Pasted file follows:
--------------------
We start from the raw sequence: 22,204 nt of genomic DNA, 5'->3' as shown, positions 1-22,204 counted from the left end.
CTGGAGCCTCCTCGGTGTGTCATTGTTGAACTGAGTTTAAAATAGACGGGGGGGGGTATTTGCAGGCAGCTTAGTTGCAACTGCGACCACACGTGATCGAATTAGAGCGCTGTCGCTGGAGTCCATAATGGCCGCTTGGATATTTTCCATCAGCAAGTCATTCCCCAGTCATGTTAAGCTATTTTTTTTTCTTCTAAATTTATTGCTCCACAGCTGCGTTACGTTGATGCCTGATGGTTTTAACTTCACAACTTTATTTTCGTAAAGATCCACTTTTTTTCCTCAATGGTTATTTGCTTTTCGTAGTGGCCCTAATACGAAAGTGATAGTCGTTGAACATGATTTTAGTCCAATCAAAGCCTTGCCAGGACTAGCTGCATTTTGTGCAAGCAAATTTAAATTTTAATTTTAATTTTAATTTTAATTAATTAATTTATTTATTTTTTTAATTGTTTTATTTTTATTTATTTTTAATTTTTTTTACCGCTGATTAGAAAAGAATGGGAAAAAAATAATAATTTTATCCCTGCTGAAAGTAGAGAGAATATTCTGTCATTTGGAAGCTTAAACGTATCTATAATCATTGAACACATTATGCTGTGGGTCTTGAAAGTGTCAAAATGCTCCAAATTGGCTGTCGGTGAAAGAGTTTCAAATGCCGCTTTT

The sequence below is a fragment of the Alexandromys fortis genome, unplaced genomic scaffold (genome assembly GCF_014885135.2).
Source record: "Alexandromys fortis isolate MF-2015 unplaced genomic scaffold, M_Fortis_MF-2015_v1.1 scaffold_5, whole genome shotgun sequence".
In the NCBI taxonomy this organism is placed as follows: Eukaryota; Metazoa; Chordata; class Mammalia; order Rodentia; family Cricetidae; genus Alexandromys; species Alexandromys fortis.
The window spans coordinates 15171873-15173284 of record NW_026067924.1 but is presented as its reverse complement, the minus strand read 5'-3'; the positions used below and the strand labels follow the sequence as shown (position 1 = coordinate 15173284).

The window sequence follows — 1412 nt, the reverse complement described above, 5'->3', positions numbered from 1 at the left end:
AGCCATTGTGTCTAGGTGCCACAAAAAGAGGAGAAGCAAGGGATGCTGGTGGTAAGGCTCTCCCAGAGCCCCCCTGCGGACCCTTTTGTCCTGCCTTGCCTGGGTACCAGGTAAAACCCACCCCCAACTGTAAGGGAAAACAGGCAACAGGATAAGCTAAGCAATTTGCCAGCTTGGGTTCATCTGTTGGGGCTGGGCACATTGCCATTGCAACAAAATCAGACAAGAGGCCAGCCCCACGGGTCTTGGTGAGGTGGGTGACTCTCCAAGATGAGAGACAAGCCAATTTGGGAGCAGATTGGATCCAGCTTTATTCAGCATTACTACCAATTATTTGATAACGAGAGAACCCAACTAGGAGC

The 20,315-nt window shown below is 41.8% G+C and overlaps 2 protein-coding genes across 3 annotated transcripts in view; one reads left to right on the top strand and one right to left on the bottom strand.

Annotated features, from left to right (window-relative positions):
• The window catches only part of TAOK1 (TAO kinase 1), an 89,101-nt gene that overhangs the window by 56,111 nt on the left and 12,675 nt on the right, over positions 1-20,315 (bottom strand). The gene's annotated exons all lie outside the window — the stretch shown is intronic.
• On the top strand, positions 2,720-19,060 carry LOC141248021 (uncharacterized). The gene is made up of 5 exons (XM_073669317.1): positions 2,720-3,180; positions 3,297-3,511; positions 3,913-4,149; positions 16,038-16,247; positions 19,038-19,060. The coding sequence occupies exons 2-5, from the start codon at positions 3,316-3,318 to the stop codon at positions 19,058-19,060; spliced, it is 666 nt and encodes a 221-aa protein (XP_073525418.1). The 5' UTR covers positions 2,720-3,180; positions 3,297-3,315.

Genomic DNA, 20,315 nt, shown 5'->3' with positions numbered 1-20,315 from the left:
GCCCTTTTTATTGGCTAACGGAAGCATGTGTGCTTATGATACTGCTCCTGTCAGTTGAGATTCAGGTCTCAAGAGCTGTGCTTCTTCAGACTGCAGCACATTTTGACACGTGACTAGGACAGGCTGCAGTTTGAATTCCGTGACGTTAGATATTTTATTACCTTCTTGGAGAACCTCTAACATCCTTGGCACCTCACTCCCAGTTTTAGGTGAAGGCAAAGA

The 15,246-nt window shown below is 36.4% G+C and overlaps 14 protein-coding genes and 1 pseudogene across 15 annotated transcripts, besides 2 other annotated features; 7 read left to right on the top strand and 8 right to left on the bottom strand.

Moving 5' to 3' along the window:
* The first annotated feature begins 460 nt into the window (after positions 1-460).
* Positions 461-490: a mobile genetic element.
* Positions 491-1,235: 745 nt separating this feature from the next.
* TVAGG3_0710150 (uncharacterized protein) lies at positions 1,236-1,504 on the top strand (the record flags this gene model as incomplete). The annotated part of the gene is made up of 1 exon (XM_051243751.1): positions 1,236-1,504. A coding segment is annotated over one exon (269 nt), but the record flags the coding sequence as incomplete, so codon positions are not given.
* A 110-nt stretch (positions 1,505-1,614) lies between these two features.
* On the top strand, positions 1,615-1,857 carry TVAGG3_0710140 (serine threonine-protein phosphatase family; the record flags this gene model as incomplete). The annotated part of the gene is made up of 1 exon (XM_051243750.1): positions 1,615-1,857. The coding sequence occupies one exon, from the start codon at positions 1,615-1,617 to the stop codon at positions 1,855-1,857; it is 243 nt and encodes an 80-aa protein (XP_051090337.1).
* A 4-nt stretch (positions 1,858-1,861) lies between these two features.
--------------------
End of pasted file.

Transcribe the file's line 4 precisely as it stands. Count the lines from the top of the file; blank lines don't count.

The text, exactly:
Source record: "Alexandromys fortis isolate MF-2015 unplaced genomic scaffold, M_Fortis_MF-2015_v1.1 scaffold_5, whole genome shotgun sequence".